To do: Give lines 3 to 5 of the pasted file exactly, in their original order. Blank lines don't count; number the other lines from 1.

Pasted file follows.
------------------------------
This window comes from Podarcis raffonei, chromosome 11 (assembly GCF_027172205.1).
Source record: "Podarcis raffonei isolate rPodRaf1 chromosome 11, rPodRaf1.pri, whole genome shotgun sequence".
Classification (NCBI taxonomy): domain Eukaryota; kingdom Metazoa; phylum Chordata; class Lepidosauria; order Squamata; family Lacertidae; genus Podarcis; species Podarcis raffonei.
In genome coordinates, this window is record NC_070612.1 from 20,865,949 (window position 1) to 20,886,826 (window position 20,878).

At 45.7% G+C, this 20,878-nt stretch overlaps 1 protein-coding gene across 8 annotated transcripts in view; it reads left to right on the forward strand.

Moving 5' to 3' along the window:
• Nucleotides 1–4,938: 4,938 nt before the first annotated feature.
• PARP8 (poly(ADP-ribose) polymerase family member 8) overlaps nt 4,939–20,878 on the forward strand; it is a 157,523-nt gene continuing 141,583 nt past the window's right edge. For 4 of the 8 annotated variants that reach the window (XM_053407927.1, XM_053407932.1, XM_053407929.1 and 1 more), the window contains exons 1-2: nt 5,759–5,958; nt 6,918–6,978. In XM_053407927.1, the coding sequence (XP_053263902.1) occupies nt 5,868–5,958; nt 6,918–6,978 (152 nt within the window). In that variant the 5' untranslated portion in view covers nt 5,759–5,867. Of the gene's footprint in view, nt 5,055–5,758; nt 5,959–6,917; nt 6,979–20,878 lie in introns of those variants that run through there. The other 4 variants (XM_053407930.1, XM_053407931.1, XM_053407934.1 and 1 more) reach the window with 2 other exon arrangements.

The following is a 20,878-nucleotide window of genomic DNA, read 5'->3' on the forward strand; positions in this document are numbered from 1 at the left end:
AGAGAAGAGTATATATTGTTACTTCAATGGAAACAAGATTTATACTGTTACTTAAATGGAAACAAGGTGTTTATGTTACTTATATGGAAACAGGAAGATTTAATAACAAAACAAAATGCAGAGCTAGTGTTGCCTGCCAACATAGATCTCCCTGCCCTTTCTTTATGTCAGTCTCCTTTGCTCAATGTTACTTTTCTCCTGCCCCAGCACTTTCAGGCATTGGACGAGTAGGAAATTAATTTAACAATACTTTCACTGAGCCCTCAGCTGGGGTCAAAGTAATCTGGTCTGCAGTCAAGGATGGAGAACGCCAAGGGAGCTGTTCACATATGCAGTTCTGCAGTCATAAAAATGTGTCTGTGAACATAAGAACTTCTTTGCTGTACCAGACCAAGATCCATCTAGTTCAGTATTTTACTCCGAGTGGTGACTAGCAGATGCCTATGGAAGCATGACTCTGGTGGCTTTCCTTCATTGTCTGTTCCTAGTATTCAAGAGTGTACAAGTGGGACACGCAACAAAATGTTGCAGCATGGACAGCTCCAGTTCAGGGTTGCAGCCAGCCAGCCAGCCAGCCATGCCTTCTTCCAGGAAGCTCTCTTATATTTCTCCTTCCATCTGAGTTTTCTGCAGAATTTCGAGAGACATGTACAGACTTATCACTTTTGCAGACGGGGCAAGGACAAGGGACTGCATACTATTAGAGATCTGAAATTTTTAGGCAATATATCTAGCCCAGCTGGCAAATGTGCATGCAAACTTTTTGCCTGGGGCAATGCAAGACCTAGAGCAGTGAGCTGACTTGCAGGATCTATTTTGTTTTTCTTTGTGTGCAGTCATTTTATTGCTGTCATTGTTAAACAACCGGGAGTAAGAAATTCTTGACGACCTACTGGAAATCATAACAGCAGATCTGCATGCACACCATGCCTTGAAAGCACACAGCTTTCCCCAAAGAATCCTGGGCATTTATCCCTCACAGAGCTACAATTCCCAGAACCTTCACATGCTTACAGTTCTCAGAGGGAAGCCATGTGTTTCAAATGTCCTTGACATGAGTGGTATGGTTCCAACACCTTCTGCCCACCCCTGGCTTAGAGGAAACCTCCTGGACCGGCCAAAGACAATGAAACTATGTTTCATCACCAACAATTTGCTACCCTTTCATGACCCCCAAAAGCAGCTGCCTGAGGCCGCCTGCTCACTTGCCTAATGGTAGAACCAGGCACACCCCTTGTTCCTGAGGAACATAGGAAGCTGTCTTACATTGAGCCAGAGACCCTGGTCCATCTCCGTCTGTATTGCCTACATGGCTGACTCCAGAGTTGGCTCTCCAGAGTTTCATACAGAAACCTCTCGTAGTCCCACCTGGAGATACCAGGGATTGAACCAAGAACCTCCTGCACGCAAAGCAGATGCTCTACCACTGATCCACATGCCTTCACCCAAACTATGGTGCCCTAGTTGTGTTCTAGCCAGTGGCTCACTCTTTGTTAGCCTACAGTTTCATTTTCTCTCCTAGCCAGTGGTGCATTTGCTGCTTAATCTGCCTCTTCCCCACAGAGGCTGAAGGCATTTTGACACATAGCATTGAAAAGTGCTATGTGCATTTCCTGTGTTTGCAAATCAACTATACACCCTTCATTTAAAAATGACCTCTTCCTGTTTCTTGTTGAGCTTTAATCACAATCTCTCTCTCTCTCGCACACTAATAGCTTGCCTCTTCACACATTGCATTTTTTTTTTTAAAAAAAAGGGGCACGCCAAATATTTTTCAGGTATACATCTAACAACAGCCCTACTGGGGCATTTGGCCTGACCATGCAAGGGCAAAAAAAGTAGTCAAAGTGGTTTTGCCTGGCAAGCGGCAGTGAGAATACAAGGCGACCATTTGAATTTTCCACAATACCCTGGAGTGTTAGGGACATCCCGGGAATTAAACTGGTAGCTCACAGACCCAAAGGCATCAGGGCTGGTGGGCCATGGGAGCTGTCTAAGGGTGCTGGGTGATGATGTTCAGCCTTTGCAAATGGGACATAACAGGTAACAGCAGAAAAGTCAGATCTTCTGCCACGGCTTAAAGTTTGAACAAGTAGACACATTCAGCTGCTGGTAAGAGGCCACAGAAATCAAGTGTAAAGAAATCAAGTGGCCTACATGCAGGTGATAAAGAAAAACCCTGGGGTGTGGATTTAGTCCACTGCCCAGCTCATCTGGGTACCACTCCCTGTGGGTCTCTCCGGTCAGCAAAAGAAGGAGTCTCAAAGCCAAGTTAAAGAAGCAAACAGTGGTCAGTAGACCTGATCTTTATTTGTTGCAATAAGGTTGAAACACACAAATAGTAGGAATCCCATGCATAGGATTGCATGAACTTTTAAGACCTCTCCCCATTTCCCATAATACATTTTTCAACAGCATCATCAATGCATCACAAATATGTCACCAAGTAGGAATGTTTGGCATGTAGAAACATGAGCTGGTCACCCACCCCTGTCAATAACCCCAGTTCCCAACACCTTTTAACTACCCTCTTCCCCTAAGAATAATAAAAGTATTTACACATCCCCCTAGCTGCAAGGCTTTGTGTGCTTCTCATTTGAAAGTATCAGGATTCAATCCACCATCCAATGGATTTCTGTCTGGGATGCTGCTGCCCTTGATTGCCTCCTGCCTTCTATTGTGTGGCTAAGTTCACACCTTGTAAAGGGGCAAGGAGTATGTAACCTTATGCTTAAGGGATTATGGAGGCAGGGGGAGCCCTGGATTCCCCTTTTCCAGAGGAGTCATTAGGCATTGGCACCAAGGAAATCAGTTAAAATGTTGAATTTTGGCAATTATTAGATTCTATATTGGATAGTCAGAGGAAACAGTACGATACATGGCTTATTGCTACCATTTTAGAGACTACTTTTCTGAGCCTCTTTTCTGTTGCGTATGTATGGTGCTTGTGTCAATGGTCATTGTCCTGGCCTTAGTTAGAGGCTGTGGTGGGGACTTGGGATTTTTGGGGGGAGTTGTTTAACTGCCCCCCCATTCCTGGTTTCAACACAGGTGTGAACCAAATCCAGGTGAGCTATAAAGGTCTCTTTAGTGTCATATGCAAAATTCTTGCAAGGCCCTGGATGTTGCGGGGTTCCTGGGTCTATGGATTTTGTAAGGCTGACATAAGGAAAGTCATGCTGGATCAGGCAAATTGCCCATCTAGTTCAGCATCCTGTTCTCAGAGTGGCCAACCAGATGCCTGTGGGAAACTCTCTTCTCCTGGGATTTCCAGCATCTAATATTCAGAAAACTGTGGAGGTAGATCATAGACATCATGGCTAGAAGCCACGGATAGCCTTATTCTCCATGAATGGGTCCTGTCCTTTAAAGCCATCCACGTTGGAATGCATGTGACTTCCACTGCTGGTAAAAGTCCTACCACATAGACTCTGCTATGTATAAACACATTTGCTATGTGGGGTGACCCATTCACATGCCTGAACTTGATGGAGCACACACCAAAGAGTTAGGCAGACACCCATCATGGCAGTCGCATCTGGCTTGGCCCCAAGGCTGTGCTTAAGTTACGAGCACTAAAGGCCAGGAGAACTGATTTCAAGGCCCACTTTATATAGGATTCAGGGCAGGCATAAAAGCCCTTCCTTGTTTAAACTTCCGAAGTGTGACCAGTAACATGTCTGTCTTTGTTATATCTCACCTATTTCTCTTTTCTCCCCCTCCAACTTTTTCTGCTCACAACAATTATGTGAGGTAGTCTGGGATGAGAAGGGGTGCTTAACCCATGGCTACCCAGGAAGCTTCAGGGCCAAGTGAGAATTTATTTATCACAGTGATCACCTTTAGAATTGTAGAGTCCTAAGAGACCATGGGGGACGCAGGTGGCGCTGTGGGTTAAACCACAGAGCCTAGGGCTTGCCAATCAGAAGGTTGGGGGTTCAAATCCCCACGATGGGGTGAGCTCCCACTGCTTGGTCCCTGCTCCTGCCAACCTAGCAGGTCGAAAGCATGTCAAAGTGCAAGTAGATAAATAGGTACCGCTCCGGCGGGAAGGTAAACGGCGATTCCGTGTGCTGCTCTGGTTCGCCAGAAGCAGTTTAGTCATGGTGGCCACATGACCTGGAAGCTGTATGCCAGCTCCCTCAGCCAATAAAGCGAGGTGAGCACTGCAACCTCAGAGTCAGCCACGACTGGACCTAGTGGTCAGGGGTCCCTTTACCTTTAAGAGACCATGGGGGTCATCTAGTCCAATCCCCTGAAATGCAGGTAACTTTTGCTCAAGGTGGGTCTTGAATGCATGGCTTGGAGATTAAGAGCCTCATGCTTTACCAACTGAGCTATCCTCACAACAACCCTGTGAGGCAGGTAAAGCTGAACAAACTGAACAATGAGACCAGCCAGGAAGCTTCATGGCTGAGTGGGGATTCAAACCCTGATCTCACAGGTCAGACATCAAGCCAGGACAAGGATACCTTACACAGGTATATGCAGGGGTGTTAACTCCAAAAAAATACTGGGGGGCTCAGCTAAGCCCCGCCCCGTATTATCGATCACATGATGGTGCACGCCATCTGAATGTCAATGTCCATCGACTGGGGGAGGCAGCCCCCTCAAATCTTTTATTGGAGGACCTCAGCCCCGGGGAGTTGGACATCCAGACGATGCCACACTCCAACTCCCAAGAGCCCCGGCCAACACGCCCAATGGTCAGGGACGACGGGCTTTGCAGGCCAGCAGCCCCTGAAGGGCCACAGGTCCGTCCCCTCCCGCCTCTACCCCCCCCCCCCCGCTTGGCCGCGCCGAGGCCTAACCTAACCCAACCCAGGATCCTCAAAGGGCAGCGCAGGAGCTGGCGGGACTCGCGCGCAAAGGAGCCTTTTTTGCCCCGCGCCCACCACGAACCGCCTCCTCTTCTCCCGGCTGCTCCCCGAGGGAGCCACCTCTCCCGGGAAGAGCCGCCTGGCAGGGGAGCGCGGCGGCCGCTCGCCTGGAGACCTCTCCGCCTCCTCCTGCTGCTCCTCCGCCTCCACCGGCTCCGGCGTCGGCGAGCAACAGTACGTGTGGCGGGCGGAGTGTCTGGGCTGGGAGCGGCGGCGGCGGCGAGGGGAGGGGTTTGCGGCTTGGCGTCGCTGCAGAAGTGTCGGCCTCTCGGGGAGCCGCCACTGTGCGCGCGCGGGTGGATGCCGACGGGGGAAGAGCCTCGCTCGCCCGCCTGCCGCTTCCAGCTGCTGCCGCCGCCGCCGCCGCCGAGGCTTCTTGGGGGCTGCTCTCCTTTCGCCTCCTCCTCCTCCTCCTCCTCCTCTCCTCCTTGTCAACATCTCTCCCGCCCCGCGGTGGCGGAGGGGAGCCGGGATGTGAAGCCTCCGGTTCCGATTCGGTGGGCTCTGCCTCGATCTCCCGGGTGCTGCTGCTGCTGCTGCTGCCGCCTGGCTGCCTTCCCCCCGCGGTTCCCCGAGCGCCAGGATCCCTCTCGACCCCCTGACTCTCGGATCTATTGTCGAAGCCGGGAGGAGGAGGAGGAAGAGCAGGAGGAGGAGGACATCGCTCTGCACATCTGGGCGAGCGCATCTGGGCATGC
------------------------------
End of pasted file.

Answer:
Classification (NCBI taxonomy): domain Eukaryota; kingdom Metazoa; phylum Chordata; class Lepidosauria; order Squamata; family Lacertidae; genus Podarcis; species Podarcis raffonei.
In genome coordinates, this window is record NC_070612.1 from 20,865,949 (window position 1) to 20,886,826 (window position 20,878).

At 45.7% G+C, this 20,878-nt stretch overlaps 1 protein-coding gene across 8 annotated transcripts in view; it reads left to right on the forward strand.